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Gastrin (serum) | Laboratory research

Also known as: Gastrin
SKU: 730


Study material: Venous blood
Response time (working day): 14
The test is done on an empty stomach: Yes
Home call service: Yes
Country: EU

General Information

Gastrin is a hormone produced by G cells in the antral part of the stomach. Gastrin stimulates gastric juice secretion of hydrochloric acid (HCl), pepsin and intrinsic factor and motility of the antral part of the stomach.
There are several molecular forms of gastrin in the bloodstream: G-34 ("large gastrin") and G-14 ("minigastrin"). Gastrin concentration depends on circadian rhythms and is related to feeding.

Determination of gastrin is important in the diagnostics of gastrinomas (Zollinger-Ellison syndrome). (Gastrinoma is a gastrin-producing tumor localized in the pancreas or duodenal wall).

In healthy people, the amount of fasting gastrin does not exceed 100 pg/ml, while in Zollinger-Ellison syndrome it is significantly higher than the upper limit of normal.
Neuroendocrine tumors associated with Zollinger-Ellison syndrome are characterized by increased gastric acidity and gastroduodenal ulcer disease, often associated with diarrhea and steatorrhea (excretion of undigested fat in the stool). A gastrin level of 500-600 pg/ml in a patient with hyperacid gastritis often indicates a gastrinoma. 15-20% of Zollinger-Ellison syndrome patients also have other endocrine tumors: parathyroid adenomas, insulinomas, pituitary and adrenal tumors (Cushing's syndrome), Werner's syndrome (multiple endocrine tumors type I).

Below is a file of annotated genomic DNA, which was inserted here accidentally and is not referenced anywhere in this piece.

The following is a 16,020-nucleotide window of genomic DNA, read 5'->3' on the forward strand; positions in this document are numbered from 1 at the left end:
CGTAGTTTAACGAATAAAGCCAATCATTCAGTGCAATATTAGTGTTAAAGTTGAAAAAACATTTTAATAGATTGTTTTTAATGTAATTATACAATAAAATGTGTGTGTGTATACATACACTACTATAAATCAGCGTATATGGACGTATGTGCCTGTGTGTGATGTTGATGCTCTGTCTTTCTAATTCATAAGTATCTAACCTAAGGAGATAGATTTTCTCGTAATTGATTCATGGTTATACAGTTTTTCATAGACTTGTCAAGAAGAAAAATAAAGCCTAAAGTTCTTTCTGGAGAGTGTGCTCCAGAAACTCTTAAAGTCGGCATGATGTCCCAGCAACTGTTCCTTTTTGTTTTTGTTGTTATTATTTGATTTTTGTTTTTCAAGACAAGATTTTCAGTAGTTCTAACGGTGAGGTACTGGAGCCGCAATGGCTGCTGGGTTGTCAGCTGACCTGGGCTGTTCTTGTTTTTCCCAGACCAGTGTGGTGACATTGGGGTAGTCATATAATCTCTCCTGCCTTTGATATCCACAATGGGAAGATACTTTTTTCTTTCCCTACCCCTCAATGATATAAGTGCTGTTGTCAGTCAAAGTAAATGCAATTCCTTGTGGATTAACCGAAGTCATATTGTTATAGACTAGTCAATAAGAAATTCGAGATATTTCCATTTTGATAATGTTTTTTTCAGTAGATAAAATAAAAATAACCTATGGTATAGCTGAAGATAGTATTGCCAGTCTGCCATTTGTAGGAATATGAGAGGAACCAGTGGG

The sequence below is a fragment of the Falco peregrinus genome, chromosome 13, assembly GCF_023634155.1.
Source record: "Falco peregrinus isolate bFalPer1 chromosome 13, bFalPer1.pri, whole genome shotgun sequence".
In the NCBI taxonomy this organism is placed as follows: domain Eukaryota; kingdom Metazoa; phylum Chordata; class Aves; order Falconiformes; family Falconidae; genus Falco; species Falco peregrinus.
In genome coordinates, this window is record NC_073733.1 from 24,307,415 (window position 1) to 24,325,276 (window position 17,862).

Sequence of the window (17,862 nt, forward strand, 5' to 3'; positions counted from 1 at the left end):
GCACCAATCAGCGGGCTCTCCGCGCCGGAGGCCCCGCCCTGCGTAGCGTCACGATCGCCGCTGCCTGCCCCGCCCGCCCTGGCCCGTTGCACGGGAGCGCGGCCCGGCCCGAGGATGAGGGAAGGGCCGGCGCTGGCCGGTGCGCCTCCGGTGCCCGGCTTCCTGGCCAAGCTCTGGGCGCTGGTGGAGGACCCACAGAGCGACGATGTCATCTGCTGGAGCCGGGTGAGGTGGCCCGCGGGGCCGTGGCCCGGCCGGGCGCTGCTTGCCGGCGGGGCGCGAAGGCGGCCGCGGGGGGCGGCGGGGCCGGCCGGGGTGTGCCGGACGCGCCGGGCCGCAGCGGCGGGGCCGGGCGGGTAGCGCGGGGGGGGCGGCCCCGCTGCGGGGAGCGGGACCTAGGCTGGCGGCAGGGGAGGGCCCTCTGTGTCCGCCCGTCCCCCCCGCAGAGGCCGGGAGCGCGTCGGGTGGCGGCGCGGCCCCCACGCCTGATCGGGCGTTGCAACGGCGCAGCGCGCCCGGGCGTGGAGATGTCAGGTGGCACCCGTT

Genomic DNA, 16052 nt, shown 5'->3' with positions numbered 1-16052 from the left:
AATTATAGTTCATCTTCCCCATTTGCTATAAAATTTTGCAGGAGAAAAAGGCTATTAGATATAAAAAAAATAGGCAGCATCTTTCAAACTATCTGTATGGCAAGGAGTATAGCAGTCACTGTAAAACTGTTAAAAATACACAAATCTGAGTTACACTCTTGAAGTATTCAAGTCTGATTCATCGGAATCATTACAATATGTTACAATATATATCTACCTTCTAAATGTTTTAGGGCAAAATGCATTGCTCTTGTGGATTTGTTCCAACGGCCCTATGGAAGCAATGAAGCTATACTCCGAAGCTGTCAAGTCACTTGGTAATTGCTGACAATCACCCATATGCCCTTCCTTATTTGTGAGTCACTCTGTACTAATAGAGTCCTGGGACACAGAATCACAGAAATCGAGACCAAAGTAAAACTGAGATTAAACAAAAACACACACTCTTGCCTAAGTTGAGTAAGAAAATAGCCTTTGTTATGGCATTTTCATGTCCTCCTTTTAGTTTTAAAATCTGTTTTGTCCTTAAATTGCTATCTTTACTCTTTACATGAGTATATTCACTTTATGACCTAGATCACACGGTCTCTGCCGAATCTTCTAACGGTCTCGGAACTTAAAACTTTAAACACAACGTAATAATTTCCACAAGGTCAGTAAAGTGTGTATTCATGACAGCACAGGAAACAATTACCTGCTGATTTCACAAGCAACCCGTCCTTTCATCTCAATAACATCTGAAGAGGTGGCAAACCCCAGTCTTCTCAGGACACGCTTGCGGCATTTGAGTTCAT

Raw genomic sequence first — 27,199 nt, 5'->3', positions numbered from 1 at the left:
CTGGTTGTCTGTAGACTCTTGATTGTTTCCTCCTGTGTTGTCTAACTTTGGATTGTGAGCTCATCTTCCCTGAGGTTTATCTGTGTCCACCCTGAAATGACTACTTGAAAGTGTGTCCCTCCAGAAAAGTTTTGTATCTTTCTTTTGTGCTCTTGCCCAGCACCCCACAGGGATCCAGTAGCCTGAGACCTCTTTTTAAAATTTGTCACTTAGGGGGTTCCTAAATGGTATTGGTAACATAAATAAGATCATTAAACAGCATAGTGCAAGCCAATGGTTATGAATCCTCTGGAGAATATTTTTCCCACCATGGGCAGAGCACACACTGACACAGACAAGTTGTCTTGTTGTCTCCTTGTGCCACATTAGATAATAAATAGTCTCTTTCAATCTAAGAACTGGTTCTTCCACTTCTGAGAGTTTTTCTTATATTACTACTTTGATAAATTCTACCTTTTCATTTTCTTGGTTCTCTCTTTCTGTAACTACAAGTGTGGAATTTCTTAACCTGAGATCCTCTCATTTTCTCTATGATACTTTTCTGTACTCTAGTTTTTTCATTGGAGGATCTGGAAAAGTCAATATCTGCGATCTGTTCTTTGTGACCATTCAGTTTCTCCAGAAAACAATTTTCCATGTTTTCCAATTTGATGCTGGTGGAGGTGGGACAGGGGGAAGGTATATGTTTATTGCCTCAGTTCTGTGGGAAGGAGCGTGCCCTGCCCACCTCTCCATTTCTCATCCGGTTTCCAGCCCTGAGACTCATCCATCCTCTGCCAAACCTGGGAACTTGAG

In 62% of cases, gastrinomas are malignant, and 44% of patients develop metastases. Gastrinomas are mostly localized in the pancreas, sometimes in the wall of the duodenum. Rarely it is located in the stomach.
An increase in the gastrin index is also observed in other conditions, such as: pernicious anemia (the level of gastrin increases in proportion to the decrease in gastric acidity), obstruction of the pyloric part of the stomach, post-vagotomy condition, gastric ulcer disease, and others.
Preparation of the patient: the study is performed on an empty stomach. It is necessary that 12-14 hours have passed since the last meal.
Study material: Venous blood

Reference norms:

0 – 12 days: 69 – 190 ng/l
From 13 days to 10 months: 55 - 186 ng/L
> 1 year and above: 13 – 115 ng/l


Interpretation of results

A basal gastrin level >1000 pg/mL in patients with gastroduodenal ulcer with increased gastric acidity is suggestive of Zollinger-Ellison syndrome.

Increased serum gastrin

It is noted in the following situations:
Stomach carcinoma
Stomach and duodenal ulcer disease
Pernicious anemia
Gastric antral G cell hyperplasia
Vagotomy – without gastric resection
Pyloric obstruction
Chronic, end-stage renal failure

Decreased serum gastrin

It is observed in the following pathologies:
Antrectomy with vagotomy

Important information:

A false increase in serum gastrin may be observed if the study was performed after a meal (not fasting), if the patient is elderly, as well as in the case of insulin resistance and post-gastroscopy. H2 receptor blockers, steroids, calcium preparations also cause a false increase in gastrin levels.

Additional information

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